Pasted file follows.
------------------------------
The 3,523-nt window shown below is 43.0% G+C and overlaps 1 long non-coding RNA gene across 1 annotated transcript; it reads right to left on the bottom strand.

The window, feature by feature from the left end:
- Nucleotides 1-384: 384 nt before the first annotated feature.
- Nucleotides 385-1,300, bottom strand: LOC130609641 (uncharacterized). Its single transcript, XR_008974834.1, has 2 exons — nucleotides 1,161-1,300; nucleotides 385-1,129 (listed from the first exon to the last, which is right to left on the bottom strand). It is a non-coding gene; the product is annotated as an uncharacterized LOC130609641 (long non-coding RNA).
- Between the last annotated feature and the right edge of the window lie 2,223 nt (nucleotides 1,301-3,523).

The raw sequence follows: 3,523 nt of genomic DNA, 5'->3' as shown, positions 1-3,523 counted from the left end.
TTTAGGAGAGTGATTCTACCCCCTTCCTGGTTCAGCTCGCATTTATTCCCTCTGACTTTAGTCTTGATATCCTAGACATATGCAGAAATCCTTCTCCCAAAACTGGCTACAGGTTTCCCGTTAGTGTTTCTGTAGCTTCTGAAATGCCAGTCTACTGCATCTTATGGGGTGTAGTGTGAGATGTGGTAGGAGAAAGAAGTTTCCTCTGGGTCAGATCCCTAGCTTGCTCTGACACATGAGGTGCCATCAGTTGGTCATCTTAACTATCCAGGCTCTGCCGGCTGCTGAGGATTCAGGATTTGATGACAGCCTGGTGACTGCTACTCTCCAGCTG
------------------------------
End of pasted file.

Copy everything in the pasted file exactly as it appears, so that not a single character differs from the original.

The 3,523-nt window shown below is 43.0% G+C and overlaps 1 long non-coding RNA gene across 1 annotated transcript; it reads right to left on the bottom strand.

The window, feature by feature from the left end:
- Nucleotides 1-384: 384 nt before the first annotated feature.
- Nucleotides 385-1,300, bottom strand: LOC130609641 (uncharacterized). Its single transcript, XR_008974834.1, has 2 exons — nucleotides 1,161-1,300; nucleotides 385-1,129 (listed from the first exon to the last, which is right to left on the bottom strand). It is a non-coding gene; the product is annotated as an uncharacterized LOC130609641 (long non-coding RNA).
- Between the last annotated feature and the right edge of the window lie 2,223 nt (nucleotides 1,301-3,523).

The raw sequence follows: 3,523 nt of genomic DNA, 5'->3' as shown, positions 1-3,523 counted from the left end.
TTTAGGAGAGTGATTCTACCCCCTTCCTGGTTCAGCTCGCATTTATTCCCTCTGACTTTAGTCTTGATATCCTAGACATATGCAGAAATCCTTCTCCCAAAACTGGCTACAGGTTTCCCGTTAGTGTTTCTGTAGCTTCTGAAATGCCAGTCTACTGCATCTTATGGGGTGTAGTGTGAGATGTGGTAGGAGAAAGAAGTTTCCTCTGGGTCAGATCCCTAGCTTGCTCTGACACATGAGGTGCCATCAGTTGGTCATCTTAACTATCCAGGCTCTGCCGGCTGCTGAGGATTCAGGATTTGATGACAGCCTGGTGACTGCTACTCTCCAGCTG